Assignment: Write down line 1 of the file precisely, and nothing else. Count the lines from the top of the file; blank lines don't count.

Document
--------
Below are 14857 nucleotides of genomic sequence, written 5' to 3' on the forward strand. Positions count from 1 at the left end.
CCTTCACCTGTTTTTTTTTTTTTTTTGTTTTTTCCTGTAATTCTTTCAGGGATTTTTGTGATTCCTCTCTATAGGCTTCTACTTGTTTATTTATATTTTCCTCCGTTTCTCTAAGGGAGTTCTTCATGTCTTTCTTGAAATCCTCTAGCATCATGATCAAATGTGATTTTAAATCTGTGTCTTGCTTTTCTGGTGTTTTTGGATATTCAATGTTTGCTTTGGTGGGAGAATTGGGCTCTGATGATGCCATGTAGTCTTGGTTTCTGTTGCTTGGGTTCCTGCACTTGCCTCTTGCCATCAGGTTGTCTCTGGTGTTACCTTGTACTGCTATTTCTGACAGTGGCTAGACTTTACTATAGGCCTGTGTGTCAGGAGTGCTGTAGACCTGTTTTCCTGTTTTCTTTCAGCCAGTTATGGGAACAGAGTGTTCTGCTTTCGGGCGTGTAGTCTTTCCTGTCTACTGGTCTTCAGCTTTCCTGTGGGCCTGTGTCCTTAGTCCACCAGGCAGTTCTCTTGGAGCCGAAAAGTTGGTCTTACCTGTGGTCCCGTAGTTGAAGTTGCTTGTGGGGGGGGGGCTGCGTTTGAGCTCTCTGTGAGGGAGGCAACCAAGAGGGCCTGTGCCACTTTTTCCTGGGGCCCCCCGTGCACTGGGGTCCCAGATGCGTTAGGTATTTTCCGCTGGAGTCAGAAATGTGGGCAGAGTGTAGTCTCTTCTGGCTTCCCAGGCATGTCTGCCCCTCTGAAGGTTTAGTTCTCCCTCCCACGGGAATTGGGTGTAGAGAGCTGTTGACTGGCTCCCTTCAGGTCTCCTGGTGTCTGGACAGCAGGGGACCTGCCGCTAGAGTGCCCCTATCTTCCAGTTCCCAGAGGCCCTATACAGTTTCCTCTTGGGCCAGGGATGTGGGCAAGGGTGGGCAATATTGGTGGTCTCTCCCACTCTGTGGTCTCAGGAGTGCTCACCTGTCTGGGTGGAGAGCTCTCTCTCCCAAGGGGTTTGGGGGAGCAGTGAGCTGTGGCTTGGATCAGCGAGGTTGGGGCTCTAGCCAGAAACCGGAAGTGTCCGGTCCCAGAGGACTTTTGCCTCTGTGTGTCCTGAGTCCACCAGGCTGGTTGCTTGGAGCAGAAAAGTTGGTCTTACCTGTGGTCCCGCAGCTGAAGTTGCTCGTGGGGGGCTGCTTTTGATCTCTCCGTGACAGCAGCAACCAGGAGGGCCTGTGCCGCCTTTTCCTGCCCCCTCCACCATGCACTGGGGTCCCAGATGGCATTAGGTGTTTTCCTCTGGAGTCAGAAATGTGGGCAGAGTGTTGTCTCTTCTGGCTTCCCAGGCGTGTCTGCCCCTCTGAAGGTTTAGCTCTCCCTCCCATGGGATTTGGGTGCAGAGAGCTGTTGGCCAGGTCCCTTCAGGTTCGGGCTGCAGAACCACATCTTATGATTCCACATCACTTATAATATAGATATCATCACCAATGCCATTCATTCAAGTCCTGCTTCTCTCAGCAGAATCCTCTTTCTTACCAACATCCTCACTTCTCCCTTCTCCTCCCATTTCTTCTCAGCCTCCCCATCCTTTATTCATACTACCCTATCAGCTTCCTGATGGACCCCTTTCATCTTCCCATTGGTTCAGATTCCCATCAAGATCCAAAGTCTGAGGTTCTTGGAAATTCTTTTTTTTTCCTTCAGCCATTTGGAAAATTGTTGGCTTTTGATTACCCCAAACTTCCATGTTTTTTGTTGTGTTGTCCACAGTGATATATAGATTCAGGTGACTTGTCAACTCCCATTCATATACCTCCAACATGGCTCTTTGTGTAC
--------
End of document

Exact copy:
Below are 14857 nucleotides of genomic sequence, written 5' to 3' on the forward strand. Positions count from 1 at the left end.